Conferences are an integral part of the private capital markets. They provide opportunities for deal professionals to re-engage with old contacts, line up new clients, and to broadcast their areas of interest to the deal community at large.
But, they can also be fun. As we gear up for Axial Concord, our inaugural business development conference on September 30th, we’ve compiled a list of the 8 conference characters you’re likely to encounter at any industry event.
Think you’re a conference pro? See if you can name someone in each of the below categories.
1) The Up-and-Comer
The up-and-comer is usually an analyst or associate with little conference experience. She is genuinely interested in learning from the content of the event, and is likely sitting in on sessions and taking notes. When not in sessions, this conference character may be a bit of a fish out of water, spending more time sizing up the competition rather than engaging in conversation with other attendees.
2) The Social Butterfly
The social butterfly is often a direct evolution of the up-and-comer. This person is ready to take full advantage of the business development opportunities at the event, though he may not have mastered the best techniques yet. The social butterfly is eager to obtain invitations to all of the hot parties and cocktail hours and is looking forward to have the chance to shake hands with some of the well-known industry contacts in attendance.
3) The All-Work-No-Play
This conference-goer does not mess around. Before arriving at the event, her calendar is booked solid. This dealmaker has learned from past events, and doesn’t want to waste any time talking with someone who is not relevant to business. As a result, there is no wandering about or making random eye contact. Her focus is clear: generate a revolving door of pre-planned meetings with potential deal sources. If you catch her during an unscheduled moment, act quickly because she will be booked again before you know it.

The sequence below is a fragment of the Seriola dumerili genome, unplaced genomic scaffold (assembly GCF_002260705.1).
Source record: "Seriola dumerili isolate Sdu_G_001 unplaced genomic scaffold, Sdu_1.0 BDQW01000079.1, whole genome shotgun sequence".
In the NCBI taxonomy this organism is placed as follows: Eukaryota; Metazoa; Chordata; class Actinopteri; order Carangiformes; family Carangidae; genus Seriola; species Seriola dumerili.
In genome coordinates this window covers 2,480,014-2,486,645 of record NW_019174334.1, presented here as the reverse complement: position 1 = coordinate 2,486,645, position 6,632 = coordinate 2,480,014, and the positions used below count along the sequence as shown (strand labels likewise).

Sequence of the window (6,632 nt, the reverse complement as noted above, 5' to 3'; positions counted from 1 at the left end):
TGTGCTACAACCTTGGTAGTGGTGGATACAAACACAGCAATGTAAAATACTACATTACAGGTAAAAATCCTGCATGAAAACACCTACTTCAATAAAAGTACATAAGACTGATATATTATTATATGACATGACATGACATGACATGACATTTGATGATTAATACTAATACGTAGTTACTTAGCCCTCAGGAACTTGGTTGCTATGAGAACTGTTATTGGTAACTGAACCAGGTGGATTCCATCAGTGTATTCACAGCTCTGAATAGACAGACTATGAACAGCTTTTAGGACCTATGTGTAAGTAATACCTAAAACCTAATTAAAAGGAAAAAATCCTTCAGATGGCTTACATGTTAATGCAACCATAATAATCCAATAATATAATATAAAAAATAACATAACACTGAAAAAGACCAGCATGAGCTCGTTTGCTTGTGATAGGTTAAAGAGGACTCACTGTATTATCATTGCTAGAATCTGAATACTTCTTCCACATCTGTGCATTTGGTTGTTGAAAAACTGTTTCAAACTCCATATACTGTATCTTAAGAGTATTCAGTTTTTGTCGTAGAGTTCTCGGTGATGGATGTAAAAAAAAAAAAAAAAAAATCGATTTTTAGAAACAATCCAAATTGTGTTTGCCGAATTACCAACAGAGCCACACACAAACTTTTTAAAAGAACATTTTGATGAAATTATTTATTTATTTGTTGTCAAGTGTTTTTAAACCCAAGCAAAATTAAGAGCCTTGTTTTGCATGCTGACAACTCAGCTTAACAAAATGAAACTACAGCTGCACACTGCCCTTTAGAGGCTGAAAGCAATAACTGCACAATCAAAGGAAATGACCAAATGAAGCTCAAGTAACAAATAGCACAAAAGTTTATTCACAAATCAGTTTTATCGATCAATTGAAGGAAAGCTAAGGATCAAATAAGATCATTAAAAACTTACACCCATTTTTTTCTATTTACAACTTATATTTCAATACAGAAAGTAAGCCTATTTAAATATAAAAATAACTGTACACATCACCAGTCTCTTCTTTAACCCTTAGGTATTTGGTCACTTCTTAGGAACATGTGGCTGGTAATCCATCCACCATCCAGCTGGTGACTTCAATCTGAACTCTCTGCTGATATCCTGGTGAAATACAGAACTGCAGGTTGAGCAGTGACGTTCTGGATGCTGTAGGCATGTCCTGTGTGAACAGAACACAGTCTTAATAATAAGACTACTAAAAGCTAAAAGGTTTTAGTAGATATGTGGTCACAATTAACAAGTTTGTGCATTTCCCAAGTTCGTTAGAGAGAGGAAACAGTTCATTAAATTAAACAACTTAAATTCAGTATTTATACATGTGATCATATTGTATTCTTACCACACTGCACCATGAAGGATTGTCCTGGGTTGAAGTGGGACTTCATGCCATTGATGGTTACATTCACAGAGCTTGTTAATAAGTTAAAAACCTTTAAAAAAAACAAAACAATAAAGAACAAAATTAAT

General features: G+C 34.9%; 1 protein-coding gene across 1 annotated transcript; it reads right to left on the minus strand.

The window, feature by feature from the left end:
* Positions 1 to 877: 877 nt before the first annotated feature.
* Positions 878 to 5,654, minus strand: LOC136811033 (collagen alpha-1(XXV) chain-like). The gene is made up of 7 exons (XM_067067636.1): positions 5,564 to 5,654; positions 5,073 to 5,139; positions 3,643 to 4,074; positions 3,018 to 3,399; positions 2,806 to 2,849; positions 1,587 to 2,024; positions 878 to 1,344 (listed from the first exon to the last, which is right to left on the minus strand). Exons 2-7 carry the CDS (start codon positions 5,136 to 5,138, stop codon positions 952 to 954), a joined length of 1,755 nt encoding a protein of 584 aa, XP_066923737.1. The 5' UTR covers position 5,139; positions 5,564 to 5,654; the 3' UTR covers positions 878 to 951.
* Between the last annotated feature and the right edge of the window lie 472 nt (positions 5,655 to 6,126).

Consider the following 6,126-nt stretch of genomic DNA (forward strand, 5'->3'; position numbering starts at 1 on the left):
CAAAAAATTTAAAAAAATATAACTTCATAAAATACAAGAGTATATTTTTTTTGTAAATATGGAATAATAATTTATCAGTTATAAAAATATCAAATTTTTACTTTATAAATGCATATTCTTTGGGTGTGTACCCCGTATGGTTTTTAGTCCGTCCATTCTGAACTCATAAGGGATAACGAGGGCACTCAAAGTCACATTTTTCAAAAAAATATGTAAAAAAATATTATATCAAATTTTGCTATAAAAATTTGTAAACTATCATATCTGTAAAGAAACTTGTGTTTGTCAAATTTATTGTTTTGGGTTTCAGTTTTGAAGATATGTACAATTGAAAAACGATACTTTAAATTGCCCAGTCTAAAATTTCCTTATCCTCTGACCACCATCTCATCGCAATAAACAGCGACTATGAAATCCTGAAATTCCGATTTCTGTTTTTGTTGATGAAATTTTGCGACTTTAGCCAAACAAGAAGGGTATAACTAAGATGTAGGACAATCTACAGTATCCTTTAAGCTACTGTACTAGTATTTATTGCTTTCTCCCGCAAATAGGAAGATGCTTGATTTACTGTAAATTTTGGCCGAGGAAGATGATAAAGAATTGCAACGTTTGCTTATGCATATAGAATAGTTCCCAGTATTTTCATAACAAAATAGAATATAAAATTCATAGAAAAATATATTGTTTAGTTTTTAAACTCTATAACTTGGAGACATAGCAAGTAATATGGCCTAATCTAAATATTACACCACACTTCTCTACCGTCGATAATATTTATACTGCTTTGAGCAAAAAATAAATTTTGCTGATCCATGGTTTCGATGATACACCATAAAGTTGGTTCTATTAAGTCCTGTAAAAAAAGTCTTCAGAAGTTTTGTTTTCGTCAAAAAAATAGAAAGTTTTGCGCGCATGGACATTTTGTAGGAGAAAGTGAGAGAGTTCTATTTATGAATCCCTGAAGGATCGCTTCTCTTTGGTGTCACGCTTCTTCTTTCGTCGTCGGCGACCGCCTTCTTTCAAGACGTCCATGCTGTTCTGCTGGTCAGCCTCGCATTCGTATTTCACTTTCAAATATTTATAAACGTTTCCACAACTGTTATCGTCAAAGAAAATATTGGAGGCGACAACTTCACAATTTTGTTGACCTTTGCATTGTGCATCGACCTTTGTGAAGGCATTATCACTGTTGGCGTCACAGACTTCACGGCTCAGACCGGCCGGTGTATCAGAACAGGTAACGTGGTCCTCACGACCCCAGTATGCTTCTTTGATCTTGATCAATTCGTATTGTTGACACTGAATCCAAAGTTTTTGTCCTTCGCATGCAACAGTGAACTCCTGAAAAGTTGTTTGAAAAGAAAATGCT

4) The Career Conference Goer
Also known as the circuit regular, the career conference goer knows everyone in the room as a result of attending so many industry events. He is always moving from conversation to conversation with old acquaintances, and will run into someone he knows around every corner. He has already established his name and his firm, and he continues to go to events to stay top-of-mind rather than add to his Rolodex. This is probably the go-to guy for facilitating introductions to someone you’ve been looking to meet. It’s just as noticeable when he’s absent, too.
5) The Marketer
The marketer works the room morning, noon, and night, albeit from his (or her) booth. He is one of the first ones in the room in the morning, and one of the last ones packing up at night. The marketer is there to spread awareness of his company, and will go to great lengths to do so. Good connections can come when least expected, so this person wants to meet as many people and collect as many cards as possible.
6) The Social Media Aficionado
The social media aficionado is using Twitter, LinkedIn, and any other channel available to leave a clear trail of her conference participation. She is live-tweeting content, pictures, names and announcements to all of her followers to ensure that each and every part of the event is documented and made available to others. The social media aficionado’s secondary goal is to involve an increasing number of attendees in the online conversation. (Hint: #axialconcord)
7) The Business Owner
The business owner is a newer breed at industry events. Traditionally, conferences were a place for investors, bankers, and service providers, but those days are in the past. Some of the newer business development conferences now provide a place for the business owner that is looking for capital, for an exit, or to just learn about his options. The CEO may come into the event a little unsure, but as he learns more about his fellow attendees and the many options that they represent, he is sure to loosen up and be the hit of the conference.
8) The Firm Launcher
This is the person who took a leap and began his own firm recently. He probably sees familiar faces at the event, but small talk is not in his repertoire. The launcher’s main goal is spread word of his firm, and be sure that all of his old contacts are aware of his new venture. The launcher is enthusiastic and passionate about sharing his news, and hopeful that he will come away with one of his first deals.